Innovations in Medicaid: Impacts of a Home-Based Intensive Care Model for Complex Medicaid Beneficiaries

Matthew Niedzwiecki
Jia Pu
Maggie Samra
February 2021


A home-based intensive care model for Medicaid and dually eligible enrollees with complex needs led to positive health outcomes and reduced acute care spending, particularly for individuals with a behavioral health diagnosis.


Landmark Health partnered with two California Medicaid managed care health plans to deliver coordinated home-based services to high-risk members with five or more chronic conditions, many of whom were dually enrolled in Medicare and Medicaid. The model included intensive home-based medical management with in-home medical services, crisis management, and care coordination across health and social services. This study evaluated the model to identify lessons for adapting home-based intensive care models for high-risk patients.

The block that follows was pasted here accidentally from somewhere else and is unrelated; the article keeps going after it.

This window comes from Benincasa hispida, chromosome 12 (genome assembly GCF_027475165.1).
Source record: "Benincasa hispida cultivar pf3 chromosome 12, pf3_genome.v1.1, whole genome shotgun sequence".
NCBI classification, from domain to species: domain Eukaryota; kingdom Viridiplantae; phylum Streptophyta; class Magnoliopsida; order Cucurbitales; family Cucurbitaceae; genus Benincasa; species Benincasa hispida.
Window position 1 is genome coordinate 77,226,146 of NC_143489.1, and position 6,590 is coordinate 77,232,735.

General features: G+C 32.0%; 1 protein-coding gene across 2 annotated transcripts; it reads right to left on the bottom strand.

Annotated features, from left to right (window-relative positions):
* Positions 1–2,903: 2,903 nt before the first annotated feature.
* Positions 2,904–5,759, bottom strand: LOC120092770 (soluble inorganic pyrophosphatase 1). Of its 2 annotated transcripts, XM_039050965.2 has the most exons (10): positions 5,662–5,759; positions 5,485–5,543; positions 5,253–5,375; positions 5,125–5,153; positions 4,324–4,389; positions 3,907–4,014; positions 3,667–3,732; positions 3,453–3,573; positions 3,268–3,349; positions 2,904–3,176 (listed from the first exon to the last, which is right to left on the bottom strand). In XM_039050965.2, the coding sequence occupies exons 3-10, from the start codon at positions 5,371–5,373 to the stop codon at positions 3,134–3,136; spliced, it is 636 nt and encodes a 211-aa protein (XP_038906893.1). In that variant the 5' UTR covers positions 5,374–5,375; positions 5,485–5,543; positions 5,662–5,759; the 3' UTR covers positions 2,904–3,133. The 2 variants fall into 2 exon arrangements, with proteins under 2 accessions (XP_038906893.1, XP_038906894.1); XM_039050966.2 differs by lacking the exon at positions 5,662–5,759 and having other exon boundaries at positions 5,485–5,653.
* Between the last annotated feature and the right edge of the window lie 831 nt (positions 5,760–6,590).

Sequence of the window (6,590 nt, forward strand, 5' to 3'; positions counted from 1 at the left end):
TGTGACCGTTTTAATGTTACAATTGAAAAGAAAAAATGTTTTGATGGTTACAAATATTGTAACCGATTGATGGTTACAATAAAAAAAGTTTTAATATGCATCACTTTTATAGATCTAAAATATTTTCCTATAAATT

Members engaged in this intervention changed their patterns of health care utilization. The intervention decreased emergency department visits and hospital stays associated with a behavioral health diagnosis, increased primary care visits, and increased primary care follow-up after discharge. It also increased medication use and medication adherence. These outcomes suggest that home-based intensive care models can improve access to care among high-risk individuals, especially for those with a behavioral health diagnosis.


Home-based intensive care models for high-risk patients that include a behavioral health component can reduce acute care spending. 

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